This novel deserves the kudos it received on publication. It's a modern-day (well, sort
Jan 19, 2015 Stefanie rated it it was amazing  ·  review of another edition
As I'm finding with many of the small countries in the world, there isn't a lot of English language fiction set in Armenia. I had already read what is likely the most well known novel about Armenia, Chris Bohjalian's The Sandcastle Girls. So of the few others that I found, I selected Gilgamesh, by Joan London, because of its theme of immigration and the experience of being in an unfamiliar place, which (as you have probably realized) is a favorite of mine. The novel's namesake, Gilgamesh is the ...more
Nov 01, 2015 Mandy rated it it was amazing  ·  review of another edition
There is enough material in this book for it to be a big gutsy epic, a la Gone With the Wind or Dr. Zhivago - thank God, Joan London resisted and has beautifully written a sparse, eloquent and elegant novel. Lots of gaps for the readers to fill in if they feel the need to add their own padding. Edith is a brave, bright and strong character and, obviously, a female hero.

However, there is, for me, a big gap at the end which I find very tempting to "pad", "...her great adventure now was to stay..."
What goes around, comes around, and then goes around again.

If you're looking for something "spectacular", then this isn't the book for you. However if you're looking for a nice, solid read withouth unnecessary filling - then definitely read this!
Vika Gardner
Jun 06, 2009 Vika Gardner rated it liked it  ·  review of another edition
Shelves: fiction
Interesting piece of historical fiction, mostly set in Armenia and Australia. Good enough to keep reading, not good enough to make you stay up all night.
Dillwynia Peter
Aug 26, 2014 Dillwynia Peter rated it really liked it  ·  review of another edition
I am in two minds about this novel - there are some wonderful special moments throughout the book, and yet, I didn't feel satisfied by the end.

The story has a lot going for it. Soldier settlement in WA that stutters along - as so many of them did through inexperience; the outside world coming onto the scene through two exotic men; and the adventures of a young woman caught up in the 2nd World War. A homecoming and with maturity and life experiences, making a new life for oneself. However, in man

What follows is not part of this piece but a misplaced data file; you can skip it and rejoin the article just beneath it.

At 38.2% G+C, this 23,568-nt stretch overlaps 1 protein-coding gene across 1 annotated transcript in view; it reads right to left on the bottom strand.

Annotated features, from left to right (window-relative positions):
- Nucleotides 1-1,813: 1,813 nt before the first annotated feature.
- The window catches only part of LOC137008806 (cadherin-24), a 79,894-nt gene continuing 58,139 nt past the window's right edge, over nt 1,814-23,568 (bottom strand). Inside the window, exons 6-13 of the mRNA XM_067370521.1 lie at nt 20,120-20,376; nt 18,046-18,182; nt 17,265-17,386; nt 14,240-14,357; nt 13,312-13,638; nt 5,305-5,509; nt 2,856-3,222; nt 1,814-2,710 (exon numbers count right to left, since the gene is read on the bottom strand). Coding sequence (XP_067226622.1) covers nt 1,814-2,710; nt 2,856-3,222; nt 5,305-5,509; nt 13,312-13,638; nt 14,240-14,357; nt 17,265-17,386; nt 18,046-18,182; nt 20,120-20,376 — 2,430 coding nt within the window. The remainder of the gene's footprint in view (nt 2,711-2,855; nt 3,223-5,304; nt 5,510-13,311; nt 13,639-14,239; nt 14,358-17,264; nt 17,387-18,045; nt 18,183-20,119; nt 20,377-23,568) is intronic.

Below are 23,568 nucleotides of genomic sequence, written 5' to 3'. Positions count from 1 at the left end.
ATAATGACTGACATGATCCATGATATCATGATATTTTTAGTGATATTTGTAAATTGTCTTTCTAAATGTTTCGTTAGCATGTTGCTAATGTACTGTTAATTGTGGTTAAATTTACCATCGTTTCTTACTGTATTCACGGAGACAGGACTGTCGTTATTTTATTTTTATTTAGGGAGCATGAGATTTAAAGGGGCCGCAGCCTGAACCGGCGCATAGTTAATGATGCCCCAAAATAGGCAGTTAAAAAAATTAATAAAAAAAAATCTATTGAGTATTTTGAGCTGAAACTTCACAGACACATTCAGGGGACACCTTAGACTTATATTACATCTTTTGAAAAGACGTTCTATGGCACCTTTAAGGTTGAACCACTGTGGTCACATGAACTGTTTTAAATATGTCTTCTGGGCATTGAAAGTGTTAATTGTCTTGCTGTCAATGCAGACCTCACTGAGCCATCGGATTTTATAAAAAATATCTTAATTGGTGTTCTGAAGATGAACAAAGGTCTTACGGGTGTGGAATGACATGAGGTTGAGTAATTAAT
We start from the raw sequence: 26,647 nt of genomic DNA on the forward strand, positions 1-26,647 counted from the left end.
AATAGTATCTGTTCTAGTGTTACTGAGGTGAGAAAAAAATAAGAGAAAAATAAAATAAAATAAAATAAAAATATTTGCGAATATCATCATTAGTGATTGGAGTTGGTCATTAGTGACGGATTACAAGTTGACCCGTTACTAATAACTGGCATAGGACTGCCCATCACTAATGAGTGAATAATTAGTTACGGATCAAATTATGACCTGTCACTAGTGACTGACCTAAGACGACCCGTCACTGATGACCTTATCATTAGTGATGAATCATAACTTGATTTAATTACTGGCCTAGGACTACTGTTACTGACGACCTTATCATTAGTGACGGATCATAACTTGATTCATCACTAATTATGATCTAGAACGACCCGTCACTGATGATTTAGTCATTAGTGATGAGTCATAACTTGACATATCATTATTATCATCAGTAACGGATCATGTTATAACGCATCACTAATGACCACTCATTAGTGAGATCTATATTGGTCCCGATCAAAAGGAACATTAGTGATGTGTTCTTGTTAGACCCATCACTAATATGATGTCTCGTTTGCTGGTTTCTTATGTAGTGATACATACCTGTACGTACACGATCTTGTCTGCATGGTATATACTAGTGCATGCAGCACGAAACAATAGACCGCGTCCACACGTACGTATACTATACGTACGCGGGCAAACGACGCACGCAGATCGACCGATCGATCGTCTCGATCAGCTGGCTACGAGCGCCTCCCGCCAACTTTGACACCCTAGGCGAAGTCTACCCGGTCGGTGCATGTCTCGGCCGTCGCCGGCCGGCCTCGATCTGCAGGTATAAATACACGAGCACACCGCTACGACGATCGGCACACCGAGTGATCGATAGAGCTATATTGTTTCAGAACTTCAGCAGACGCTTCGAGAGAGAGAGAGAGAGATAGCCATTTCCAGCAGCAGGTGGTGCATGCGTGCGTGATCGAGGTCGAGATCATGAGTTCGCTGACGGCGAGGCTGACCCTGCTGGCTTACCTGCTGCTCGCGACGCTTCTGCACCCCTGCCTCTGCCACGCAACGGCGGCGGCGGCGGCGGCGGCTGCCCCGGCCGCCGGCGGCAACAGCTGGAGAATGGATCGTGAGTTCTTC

Louise Allan
Jun 26, 2014 Louise Allan rated it it was amazing  ·  review of another edition
I absolutely loved this novel. It is the story of young Edith Clark and her son, Jim, and their journey to find Jim’s father in Armenia during the lead-up to World War II. The story begins with Edith’s parents, Frank and Ada, leaving London for Australia just after World War I. Frank joins a government scheme for repatriated soldiers and takes up a parcel of land in Nunderup, in the southwest of Western Australia.

Frank and Ada have two girls, Frances and Edith, and a son who dies shortly after b
Joni Cornell
I picked up this book because of its title – and the reference to the myth of the King of Uruk and his friendship with Enkidu and what his death does to the King. Rather than the book being about friendship, it is about ‘wanderlust’, or the idea that life is really better over there than here (or it could be about growing up –Leopold makes that observation – Gilgamesh needs to go back home and accept his responsibilities as a King and father)…First Ada and Frank leave England for a bush block in ...more
Erica Verrillo
Oct 20, 2012 Erica Verrillo rated it really liked it  ·  review of another edition
This is a story about the wanderings of the soul. Referring back to the ancient epic of Gilgamesh, Joan London describes the journeys of Edith Clark, a young Australian woman, who sets out across the world to find her lover just prior to WWII. Edith's search takes her, and her baby, from the wilds of Australia to London (where she resides with her exotic Russian aunt, Irina) and finally on to Armenia, where she attempts to locate her son's father on the eve of war. The tale is captivating. Edith ...more
Connor FitzGerald
Sep 09, 2014 Connor FitzGerald rated it really liked it  ·  review of another edition
London's wonderfully efficient writing style takes you through the trying second world war years of rural Australia. Set in the (then remote) area of south-west Western Australia this books tracks the path of a family as they try to make a meaningful life for themselves in conditions. The chance arrival of some cousins from Europe triggers events which will shape their lives and makes for a compelling read. I had trouble putting this book down and read it in a few days while on holiday - in West ...more
Dec 28, 2015 Robert rated it really liked it  ·  review of another edition
Sparse, sprawling, a beautiful novel. One of my favorite books I've read from the last couple of years...only reason it's four stars, not five, is the last fourth felt a bit rushed, added-on, and I would've loved seeing it excised and/or expanded. Nitpicky, yes, but that's all I can drudge up. This is a remarkable novel.
Apr 16, 2016 Rushina rated it it was ok  ·  review of another edition
This book has often been described as "Modern shadows of the earliest epic" - a tale of heroic travels of a woman. In that sense, yes it pulls some threads from the 2100 BC epic to weave a story spanning travels across 3 continents and more than 6 decades in mere 250 pages but falls flat in creating any lasting imagery or developing unforgettable characters whatsoever. Parts of the novel are well personified in a poetic style but there are major leaps and jumps in the storytelling which makes yo ...more